Warriors or Workers? Women in the Zimbabwean Liberation War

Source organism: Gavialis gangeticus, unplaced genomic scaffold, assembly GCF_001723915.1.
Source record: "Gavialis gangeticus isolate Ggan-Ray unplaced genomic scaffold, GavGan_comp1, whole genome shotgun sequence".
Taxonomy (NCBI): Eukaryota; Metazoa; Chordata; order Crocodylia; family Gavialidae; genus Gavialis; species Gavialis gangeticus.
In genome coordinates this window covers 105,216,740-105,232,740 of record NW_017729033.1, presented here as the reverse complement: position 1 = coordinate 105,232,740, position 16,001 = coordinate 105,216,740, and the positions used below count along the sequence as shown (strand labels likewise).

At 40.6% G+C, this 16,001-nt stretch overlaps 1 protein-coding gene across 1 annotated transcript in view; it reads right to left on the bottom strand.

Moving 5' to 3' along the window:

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Though a wide body of interviews that began to emerge in the 1990s show that women were involved at almost every level in the struggle, women still remain largely absent from the existing historiography on the Zimbabwe liberation war. What is missing from the previous accounts is a specific focus on how women were involved in the war in three key areas, as teachers, providers, and combatants. A re-examination of the sources, namely a comparative examination of autobiographies and edited interviews yields a new interpretation of the involvement of Zimbabwean women in the civil war: that black Zimbabwean women were used by the almost exclusively male nationalist leadership and military high command as cheap labour during the war in order to achieve a version of liberation “on the cheap” whilst maintaining the patriarchal status quo. Despite the fact that the rhetoric surrounding women’s involvement in the war promised them equal opportunities and parity with their male counterparts, Zimbabwean women were not offered genuine opportunities for advancement. Notwithstanding the attainment of independence, many women continued to feel exploited and that their sacrifices had been in vain. They painted the new black nationalist leadership with the same brush that they had painted their colonial oppressors. Using an intersectionality and gender studies approach, this thesis investigates a range of edited interviews and autobiographies, in order to unpack women’s experiences of Zimbabwe’s liberation war. How were women involved in the liberation struggle? How did they perceive themselves and how did men perceive them? It is argued that women did at times have some agency as teachers, providers and combatants. However, the mass involvement of women in the guerrilla forces from 1972 onwards was more likely an attempt by the high command to exploit the ambitions of women in order to gain a strategic advantage over the Rhodesian forces than a progressive policy of women’s emancipation.